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Battery glut

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I have both corded and cordless tools, but I’ve never made any secret of the fact that whenever possible I prefer cordless.

Cordless tools are among the most convenient technologies ever devised for woodworking. Non-woodworking cordless tools are a boon, too, as evidenced by my cordless weed trimmer and yard blower. They don’t last a long time on a charge, but the size of my weekly landscaping chores means they don’t have to. They’re lighter than gas-powered yard tools, and you never have to wrap up a 50-foot extension cord when you’re done.

The benefit of not getting tangled in a cord would be enough, but the list of assets is a long one: Assuming a charged battery, they work anywhere. They’re way easier to use when on a ladder. Many fit in spaces a corded tool won’t. And of course, no outlet needed.

But there is one thing they all need, and that’s a battery.

My old cordless yard blower died last week and I replaced it with a new, identical one. I kept the old battery, but the new one came with two more. I have a large battery/charger drawer in my shop, and when I went to add the new ones it occurred to me that I had a lot of batteries in there.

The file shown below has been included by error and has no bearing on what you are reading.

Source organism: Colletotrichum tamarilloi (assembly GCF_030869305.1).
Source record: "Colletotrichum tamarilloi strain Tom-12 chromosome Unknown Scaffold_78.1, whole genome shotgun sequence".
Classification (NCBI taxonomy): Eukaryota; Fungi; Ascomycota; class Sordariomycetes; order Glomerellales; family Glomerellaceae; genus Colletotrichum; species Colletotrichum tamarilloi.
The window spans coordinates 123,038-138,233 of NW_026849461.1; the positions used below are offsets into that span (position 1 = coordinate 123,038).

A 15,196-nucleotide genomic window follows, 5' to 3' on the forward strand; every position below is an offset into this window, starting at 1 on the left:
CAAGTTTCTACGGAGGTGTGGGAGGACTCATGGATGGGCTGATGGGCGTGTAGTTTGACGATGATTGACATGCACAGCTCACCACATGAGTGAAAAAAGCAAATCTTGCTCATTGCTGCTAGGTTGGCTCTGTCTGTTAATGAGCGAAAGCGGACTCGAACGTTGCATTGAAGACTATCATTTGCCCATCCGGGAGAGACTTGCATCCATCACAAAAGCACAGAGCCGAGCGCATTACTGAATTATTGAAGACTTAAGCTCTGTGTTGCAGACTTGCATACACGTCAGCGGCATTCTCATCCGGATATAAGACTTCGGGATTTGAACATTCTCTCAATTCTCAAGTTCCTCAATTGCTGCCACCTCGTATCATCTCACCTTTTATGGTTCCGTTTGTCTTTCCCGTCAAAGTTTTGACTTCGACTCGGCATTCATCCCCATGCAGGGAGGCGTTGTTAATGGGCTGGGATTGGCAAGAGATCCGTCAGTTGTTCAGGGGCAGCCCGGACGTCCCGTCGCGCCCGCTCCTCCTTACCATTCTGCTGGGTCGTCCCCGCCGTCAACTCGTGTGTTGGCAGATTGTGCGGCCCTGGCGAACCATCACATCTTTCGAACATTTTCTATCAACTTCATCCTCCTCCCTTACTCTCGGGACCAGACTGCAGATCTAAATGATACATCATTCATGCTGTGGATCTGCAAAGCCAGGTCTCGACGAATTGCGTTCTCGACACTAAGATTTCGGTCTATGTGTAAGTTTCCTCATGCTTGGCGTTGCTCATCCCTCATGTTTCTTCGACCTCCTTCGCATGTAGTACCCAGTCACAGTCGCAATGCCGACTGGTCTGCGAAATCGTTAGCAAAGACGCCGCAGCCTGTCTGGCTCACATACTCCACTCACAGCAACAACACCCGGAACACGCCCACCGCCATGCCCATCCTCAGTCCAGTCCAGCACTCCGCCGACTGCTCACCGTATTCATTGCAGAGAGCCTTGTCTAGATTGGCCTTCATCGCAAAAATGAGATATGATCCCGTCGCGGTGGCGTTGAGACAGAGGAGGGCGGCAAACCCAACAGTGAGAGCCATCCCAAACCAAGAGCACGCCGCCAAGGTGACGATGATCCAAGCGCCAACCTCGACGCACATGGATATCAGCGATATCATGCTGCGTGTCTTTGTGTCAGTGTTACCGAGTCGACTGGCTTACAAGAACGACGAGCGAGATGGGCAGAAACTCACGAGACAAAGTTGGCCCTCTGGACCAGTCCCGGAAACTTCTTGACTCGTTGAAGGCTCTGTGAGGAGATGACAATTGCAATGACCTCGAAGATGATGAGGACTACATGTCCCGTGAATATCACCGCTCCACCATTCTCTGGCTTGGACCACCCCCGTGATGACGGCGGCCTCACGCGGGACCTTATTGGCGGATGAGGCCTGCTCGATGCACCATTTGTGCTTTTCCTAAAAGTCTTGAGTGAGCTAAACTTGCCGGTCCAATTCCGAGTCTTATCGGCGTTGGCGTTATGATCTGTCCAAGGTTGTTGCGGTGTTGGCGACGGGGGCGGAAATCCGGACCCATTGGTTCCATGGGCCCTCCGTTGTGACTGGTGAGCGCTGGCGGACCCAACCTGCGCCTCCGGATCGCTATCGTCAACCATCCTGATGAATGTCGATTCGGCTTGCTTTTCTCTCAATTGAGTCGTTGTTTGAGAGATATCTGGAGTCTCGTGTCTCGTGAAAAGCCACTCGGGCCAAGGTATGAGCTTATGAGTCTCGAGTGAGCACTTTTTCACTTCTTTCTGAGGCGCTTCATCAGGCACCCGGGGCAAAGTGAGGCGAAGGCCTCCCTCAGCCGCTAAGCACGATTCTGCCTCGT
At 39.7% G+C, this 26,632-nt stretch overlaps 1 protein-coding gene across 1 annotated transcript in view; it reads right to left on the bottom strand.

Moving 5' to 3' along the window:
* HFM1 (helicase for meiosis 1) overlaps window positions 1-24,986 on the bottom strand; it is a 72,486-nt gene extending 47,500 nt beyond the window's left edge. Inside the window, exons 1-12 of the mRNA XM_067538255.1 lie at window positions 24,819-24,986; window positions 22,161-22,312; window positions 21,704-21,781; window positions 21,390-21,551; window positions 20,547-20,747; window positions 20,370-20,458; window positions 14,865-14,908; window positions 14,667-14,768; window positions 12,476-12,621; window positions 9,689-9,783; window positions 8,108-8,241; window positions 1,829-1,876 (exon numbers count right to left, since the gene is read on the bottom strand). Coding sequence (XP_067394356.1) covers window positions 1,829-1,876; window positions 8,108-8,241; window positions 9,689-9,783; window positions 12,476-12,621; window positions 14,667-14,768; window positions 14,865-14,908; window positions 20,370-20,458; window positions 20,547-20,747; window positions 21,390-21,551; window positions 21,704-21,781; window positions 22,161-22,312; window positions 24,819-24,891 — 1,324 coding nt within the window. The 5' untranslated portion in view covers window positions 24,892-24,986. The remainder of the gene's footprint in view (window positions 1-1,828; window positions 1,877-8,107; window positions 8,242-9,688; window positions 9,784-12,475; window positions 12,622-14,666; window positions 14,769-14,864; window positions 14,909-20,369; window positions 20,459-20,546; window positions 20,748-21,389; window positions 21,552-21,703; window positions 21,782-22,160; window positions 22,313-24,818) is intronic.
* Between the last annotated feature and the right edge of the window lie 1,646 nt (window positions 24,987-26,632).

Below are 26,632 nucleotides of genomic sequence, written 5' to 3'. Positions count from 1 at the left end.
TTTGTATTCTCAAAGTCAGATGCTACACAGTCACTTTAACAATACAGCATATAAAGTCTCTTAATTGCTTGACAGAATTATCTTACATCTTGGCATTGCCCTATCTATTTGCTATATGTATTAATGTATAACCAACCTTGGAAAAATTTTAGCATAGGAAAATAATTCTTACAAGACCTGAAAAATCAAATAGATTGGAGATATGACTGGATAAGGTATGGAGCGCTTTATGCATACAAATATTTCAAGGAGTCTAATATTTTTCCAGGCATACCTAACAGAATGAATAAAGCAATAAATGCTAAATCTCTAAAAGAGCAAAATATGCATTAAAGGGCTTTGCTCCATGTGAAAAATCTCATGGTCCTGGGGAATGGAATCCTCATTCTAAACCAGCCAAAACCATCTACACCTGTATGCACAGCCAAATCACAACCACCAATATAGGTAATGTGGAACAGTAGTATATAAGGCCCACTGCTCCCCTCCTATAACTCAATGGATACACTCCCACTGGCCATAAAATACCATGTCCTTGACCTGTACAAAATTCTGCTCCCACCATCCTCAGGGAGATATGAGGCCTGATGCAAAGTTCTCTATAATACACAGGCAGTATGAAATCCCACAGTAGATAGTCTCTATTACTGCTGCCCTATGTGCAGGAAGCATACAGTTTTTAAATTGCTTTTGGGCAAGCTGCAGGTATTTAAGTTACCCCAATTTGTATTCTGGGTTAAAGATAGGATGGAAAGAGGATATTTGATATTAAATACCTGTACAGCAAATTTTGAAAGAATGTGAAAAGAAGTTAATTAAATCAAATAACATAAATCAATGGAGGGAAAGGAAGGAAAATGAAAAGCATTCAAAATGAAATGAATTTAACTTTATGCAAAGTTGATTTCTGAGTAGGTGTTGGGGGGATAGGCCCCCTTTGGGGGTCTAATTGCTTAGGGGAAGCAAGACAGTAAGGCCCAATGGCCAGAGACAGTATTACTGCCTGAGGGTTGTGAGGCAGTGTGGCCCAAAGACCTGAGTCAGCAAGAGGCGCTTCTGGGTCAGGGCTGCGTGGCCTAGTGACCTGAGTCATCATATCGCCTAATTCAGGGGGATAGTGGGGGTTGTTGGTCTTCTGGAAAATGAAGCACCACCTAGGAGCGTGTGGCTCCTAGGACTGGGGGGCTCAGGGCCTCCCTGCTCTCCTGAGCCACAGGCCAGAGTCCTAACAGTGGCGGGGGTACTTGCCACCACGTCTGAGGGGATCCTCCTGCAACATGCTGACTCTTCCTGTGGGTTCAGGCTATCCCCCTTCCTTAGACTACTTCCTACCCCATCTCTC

On a whim, I counted them. And since I only keep my most-used batteries in that drawer, I also counted those kept in the cases of tools I don’t use often. I then counted all the other batteries already mounted on cordless tools around the shop. And then the ones on the tools I almost never use.

I was stunned at the total: 57 cordless-tool batteries. I quit counting then, but I could easily have added all the internal batteries in the rechargeable stuff around the house, like that tiny driver in the kitchen drawer, or the rechargeable flashlight in my nightstand, or our five cordless phones, or my cell phone, or laptop, or iPad, and on and on.

I suppose if I were an inventing sort I could make a point of some kind by wiring them all together, hook them up to my car and drive around the block. But I’m not an inventing sort, so I guess I’ll just be content in the knowledge that if the Mayans prove to be right that I can keep working long after the lights go out.

Until I need a recharge.



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